This chart, and the report, show that the number of sole-traders and self-employed businesses (shown as businesses without employees) has massively grown over the last 10 years while larger businesses (business with 250 or more employees) are down significantly. These businesses with no employees now account for nearly 75% of all businesses and provide employment for nearly four million people. While 9.8 million people work in companies of larger than 250 employees, over 14 million work in no employee, small and medium-sized businesses (there’s also millions more people employed in the public sector).

So while it can be said, with a reasonable level of confidence, that people leave companies because of poor management, it’s no longer clear that people choose to join companies in anything like the volume that they used to.

So I think I’ll keep using this axiom, but it looks like it’s going to get less relevant as the make-up of the workforce changes.

Axiom: The 10X Employee

One of the characteristics of an axiom is that it’s obviously true and as such you rarely question it.

San FranciscoI’ve subscribed to the view that some people are 10 times more productive than others for a long time – it has been obviously true.

As I look around the place where I work I can see that some people produce wildly more than others.

I’ve also worked on many projects where I’ve seen people who can clear the workload at an astonishing pace, they are obviously, noticeably more productive.

I was reminded of this axiom recently while reading a couple of articles by Venkatesh Raso on Developeronomics:

At the centre of the debate being had here is the idea of the 10x engineer:

The thing is, software talent is extraordinarily nonlinear. It even has a name: the 10x engineer (the colloquial idea, originally due to Frederick Brooks, that a good programmer isn’t just marginally more productive than an average one, but an order of magnitude more productive). In software, leverage increases exponentially with expertise due to the very nature of the technology.

While other domains exhibit 10x dynamics, nowhere is it as dominant as in software. What’s more, while other industries have come up with systems to (say) systematically use mediocre chemists or accountants in highly leveraged ways, the software industry hasn’t. It’s still a kind of black magic.

One of the reactions comes from Larry O’Brien describing the 10X engineer like this:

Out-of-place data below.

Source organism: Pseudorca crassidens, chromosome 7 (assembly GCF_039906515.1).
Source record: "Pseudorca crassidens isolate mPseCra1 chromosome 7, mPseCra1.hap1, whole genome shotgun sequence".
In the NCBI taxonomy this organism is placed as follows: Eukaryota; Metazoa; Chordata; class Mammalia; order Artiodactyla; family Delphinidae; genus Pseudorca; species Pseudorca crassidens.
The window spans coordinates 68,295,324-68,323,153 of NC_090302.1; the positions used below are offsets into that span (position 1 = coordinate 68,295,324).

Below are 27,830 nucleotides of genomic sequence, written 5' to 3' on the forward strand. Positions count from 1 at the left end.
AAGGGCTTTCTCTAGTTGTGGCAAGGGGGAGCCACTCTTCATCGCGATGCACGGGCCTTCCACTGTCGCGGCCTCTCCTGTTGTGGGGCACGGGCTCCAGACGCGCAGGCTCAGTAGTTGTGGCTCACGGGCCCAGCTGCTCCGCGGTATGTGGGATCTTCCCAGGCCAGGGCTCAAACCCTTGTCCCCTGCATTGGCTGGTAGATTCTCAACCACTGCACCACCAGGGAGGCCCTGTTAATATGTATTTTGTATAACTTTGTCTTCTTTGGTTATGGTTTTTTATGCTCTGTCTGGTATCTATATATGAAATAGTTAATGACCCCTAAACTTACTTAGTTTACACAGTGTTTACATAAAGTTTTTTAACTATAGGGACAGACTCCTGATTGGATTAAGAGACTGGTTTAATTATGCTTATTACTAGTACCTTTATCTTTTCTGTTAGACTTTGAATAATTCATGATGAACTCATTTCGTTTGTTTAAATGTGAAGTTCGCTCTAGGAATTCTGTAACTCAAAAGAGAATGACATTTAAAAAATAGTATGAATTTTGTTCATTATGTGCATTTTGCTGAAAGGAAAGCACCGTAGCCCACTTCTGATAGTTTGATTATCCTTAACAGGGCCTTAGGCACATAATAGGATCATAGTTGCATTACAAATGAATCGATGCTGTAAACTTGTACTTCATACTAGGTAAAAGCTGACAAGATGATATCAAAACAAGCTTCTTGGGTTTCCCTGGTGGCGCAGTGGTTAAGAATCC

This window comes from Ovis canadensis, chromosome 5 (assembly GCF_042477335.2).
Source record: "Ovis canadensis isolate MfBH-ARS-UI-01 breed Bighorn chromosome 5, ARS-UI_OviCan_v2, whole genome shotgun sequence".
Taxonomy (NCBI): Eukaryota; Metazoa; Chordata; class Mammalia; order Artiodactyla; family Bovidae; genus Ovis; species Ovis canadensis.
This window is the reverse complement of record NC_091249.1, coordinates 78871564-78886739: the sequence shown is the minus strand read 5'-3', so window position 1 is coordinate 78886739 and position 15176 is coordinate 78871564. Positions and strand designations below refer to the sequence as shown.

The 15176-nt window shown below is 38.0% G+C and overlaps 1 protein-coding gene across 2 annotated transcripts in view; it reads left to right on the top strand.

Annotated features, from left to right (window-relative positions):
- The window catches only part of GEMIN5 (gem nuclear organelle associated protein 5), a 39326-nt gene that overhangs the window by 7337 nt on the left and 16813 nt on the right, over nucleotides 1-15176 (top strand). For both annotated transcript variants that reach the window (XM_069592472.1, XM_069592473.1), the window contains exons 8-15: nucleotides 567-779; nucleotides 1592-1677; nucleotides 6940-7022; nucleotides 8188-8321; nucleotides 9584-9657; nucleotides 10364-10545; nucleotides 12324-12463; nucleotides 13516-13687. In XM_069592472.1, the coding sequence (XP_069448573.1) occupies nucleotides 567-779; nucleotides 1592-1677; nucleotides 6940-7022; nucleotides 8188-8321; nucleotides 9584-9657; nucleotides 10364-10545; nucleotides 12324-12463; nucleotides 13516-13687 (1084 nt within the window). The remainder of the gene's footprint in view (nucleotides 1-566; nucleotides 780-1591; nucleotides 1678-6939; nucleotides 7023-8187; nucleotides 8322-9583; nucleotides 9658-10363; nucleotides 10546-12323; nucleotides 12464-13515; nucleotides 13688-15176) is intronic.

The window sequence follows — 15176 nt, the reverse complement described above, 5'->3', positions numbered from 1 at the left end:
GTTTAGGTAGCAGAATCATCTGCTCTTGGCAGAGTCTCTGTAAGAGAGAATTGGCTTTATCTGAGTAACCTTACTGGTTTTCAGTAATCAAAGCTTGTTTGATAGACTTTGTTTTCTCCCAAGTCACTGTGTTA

This is folklore, not science, and it is not the view of people who actually study the industry.

Professional talent does vary, but there is not a shred of evidence that the best professional developers are an order of magnitude more productive than median developers at any timescale, much less on a meaningful timescale such as that of a product release cycle. There is abundant evidence that this is not the case: the most obvious being that there are no companies, at any scale, that demonstrate order-of-magnitude better-than-median productivity in delivering software products. There are companies that deliver updates at a higher cadence and of a higher quality than their competitors, but not 10x median. The competitive benefits of such productivity would be overwhelming in any industry where software was important (i.e., any industry); there is virtually no chance that such an astonishing achievement would go unremarked and unexamined.

In another article from 2008 Larry O’Brien gets into the specifics of programmer productivity:

That incompetents manage to stay in the profession is a lot less fun than a secret society of magical programmers, but the (sparse) data seem consistent in saying that while individuals vary significantly, the “average above-average” programmer will be only a small multiple (perhaps around three times) faster than the “average below-average” developer (see, for instance, Lutz Prechelt’s work at

So, it would appear, there seems to be some disagreement on this axiom which is precisely why I started this series – how many of my axioms are really just nice ideas?

One of the problems with axioms is working out where I first came across them, this one is proving difficult to remember. I suspect that it comes from my old friends Tom DeMarco and Timothy Lister writing in Peopleware:

Three rules of thumb seem to apply whenever you measure variations in performance over a sample of individuals:

  • Count on the best people outperforming the worst by about 10:1.